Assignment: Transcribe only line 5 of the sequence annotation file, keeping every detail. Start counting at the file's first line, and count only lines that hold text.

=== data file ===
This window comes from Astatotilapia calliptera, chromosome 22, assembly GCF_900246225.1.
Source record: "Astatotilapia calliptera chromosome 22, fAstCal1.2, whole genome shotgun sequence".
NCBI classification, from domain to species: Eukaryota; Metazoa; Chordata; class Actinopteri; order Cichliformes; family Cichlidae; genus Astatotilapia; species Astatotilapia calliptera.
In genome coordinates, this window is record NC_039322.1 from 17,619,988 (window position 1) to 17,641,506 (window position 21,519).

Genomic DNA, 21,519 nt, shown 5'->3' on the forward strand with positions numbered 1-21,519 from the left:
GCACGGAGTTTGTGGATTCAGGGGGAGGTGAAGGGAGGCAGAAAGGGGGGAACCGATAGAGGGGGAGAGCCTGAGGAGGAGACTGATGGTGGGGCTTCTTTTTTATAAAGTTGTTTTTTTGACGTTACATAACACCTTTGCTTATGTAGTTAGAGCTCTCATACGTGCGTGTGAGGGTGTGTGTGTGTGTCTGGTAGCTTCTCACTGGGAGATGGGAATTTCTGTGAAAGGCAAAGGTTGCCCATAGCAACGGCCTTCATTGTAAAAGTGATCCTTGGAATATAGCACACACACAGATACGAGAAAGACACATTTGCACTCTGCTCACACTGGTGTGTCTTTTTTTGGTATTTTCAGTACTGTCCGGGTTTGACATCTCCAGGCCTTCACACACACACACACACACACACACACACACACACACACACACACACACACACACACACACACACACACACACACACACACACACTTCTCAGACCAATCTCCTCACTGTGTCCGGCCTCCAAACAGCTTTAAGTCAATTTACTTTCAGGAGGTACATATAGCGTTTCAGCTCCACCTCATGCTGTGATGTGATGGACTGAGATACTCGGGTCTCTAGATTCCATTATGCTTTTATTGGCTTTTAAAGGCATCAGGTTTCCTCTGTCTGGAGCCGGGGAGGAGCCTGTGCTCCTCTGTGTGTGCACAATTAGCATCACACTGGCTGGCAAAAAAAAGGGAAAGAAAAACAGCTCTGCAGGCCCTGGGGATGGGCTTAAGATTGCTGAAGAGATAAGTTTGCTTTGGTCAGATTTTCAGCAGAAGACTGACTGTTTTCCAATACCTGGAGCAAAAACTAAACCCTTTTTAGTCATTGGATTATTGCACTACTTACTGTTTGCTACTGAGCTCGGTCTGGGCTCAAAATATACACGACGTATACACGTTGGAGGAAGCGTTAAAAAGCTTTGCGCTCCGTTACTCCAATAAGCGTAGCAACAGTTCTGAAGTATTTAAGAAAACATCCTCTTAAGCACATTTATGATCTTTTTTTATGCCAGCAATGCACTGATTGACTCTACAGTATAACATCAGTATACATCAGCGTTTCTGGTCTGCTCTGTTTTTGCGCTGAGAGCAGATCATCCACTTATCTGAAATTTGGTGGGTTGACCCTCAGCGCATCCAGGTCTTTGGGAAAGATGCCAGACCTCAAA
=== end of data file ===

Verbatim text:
Genomic DNA, 21,519 nt, shown 5'->3' on the forward strand with positions numbered 1-21,519 from the left: